Keep up the good work, Alex.

  5. Wrote a blog which features barter, as promised…

  6. Edward Bedinghaus

    I found this useful. Thank you. I always try to be audience-oriented in my posting.

  7. Good tips, especially the one on commenting.Thank you.

  8. Alex I believe I will take your tip and create a dummy follower and walk a mile in my readers’ shoes.I have really fallen out of the e-mail habit and read the blogs I’m following via the WordPress reader.
    I am with you when it comes to comment behaviour .I just defollowed a big name for gratuitous rudeness.A person might be a domain expert but rarely are they indispensable.I have also seen my irritation mount when I can’t find the comment space fast and when I am faced with a captcha or a sign-up.

    • Bloggers and readers can communicate with each other in a respectful manner, and so I am with you on annoyance over rudeness. Those that make the errors are usually the ones who do not read others blogs, so they lack the insight of writing with the reader in mind. Thanks for your comment.

  9. Very good post, Alex. I have come to enjoy your blog based engagement between writer and reader. Plus, I have liked your recent photos which have a theme of returning our thoughts to the world around us.

  10. Some very sage advice in my opinion. I would just add a few other thoughts.

    Yes, you are totally right about blogging being a relationship with your readers. But also I think that one has to do everything to make the experience good for the reader, new or otherwise. That means that the blog post should be visually compelling. Well laid out text, eye-catching titles, attractive opening sentences that draw the reader on, and photographs and visual images to break up the text. A screen-full of words is tough to read especially on the rapidly growing proportion of tablets, smart phones, etc.

    Just my two-pennies worth!

    • Hi Paul, I totally agree with all your suggestions. You also made an interesting insightful observation that many now read blogs via smart phone and tablets; I must admit I am unsure how my blogs look on these devices. Thanks for your comment.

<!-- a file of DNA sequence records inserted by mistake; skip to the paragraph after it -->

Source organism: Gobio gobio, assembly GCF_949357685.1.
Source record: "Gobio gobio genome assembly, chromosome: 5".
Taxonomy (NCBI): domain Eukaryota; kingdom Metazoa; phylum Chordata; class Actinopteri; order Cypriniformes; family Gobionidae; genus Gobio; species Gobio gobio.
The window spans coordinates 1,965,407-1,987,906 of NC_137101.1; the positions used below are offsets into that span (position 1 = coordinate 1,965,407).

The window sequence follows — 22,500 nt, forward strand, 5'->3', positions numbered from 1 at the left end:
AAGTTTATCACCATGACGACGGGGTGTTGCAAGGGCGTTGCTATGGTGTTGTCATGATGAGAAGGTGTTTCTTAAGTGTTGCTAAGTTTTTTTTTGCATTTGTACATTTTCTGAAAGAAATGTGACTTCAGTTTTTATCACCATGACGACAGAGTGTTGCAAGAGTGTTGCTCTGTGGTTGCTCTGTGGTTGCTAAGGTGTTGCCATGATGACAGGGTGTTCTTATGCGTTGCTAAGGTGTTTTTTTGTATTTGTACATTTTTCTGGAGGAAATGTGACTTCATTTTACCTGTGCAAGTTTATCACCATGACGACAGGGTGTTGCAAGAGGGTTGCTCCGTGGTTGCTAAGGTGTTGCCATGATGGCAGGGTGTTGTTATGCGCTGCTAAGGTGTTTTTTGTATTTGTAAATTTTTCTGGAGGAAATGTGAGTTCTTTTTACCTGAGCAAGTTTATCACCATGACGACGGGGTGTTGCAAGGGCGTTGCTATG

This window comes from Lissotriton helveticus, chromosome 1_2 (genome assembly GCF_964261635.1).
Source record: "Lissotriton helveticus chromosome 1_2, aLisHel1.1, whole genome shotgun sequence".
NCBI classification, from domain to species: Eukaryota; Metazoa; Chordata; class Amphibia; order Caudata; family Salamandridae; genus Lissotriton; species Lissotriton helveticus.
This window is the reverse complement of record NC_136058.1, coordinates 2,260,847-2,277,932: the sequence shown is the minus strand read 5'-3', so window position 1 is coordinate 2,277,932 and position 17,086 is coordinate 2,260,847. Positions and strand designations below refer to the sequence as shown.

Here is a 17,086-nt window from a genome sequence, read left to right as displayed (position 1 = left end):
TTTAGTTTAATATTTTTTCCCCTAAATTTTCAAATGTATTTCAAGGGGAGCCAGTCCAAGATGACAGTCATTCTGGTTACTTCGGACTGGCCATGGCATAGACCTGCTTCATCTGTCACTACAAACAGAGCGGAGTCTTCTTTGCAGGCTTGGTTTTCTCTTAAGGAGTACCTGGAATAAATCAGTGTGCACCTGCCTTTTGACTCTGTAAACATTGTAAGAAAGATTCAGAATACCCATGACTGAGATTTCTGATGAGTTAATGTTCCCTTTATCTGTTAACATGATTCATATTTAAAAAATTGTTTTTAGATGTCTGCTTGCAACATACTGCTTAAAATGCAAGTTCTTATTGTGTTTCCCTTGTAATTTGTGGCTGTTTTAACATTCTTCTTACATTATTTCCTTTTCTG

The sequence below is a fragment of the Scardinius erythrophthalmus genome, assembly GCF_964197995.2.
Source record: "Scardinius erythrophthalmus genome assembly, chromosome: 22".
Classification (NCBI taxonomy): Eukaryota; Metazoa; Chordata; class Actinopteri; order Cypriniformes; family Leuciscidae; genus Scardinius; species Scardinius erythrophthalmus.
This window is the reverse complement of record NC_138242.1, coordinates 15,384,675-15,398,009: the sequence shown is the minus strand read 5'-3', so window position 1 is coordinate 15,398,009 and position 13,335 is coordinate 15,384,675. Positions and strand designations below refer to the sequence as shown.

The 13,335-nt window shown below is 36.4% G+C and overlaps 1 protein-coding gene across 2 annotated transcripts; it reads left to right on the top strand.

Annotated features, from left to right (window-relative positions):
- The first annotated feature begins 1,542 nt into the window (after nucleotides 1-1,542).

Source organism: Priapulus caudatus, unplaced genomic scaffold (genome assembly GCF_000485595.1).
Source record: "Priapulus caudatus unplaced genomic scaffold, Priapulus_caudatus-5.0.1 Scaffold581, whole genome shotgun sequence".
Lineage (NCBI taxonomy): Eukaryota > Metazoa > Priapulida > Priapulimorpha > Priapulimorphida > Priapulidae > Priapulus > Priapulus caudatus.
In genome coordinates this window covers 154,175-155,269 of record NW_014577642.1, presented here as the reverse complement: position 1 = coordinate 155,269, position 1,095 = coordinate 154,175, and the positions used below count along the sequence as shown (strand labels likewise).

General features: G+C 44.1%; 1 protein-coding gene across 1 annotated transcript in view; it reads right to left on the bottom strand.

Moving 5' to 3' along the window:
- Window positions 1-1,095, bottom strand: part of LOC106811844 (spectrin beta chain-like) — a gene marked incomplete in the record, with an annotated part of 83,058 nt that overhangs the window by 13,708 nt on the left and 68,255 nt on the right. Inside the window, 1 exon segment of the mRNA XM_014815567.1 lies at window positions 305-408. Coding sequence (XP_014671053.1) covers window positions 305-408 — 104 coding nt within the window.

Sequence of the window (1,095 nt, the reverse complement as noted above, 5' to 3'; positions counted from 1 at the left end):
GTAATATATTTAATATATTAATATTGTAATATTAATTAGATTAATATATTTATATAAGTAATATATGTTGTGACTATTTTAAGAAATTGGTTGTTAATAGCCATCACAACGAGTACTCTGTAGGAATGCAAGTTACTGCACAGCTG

11. A good post Alex. Even as a seven-year-blogger it does good to be reminded of the pitfalls.In your list of ‘pet hates,’ I would add failure to have a ‘like’ button. Many times, I would like to click one to show that I enjoyed the read/material, but have naught to contribute; I am left somewhat flustered. The reason I have eight blogs, is to avoid daily over-posting on one. Each has its own niche… more or less.

    AV

  12. Thoughtful and on point Alex.

  13. I agree with your thoughts on comments. I always do my best to reply on my blog, I think it is rude for someone to not recognize a contribution.
    I don’t follow blogs unless I have been reading them for a while and find myself at their blog looking for new posts and they don’t post regularly, generally I just put them in my favourites and look when I get the time. The list is long!

    I love getting new followers but I know that often they are just hoping you will follow them in return, they have no intention of looking at your blog again. I much prefer a new reader who will comment or like regularly, even if they don’t follow.

    The thing that probably annoys me the most is when a blogger doesn’t connect their blog to their gravatar profile. If I have seen an interesting sounding gravatar has clicked LIKE on a blog I am reading and I want to have a look at their blog, sometimes I can’t find a way to get there. If they have their blog connected to their profile then they are likely to get another reader.

    • Hi metan. you make a good point on people failing to link their blog to their Gravatar profile, I have had the same problem when I wanted to read their blog.

      In my opinion people should only follow if they find the blog useful in some manner to them.

      Thanks for your comment.

  14. I liked your to the point style. I just found you and if you would like, I would invite you to visit my blog. Blessings, Barbara

  15. Thanks for this advice. I need to do a much better job of building relationships with my readers.

  16. Thank you for this advice!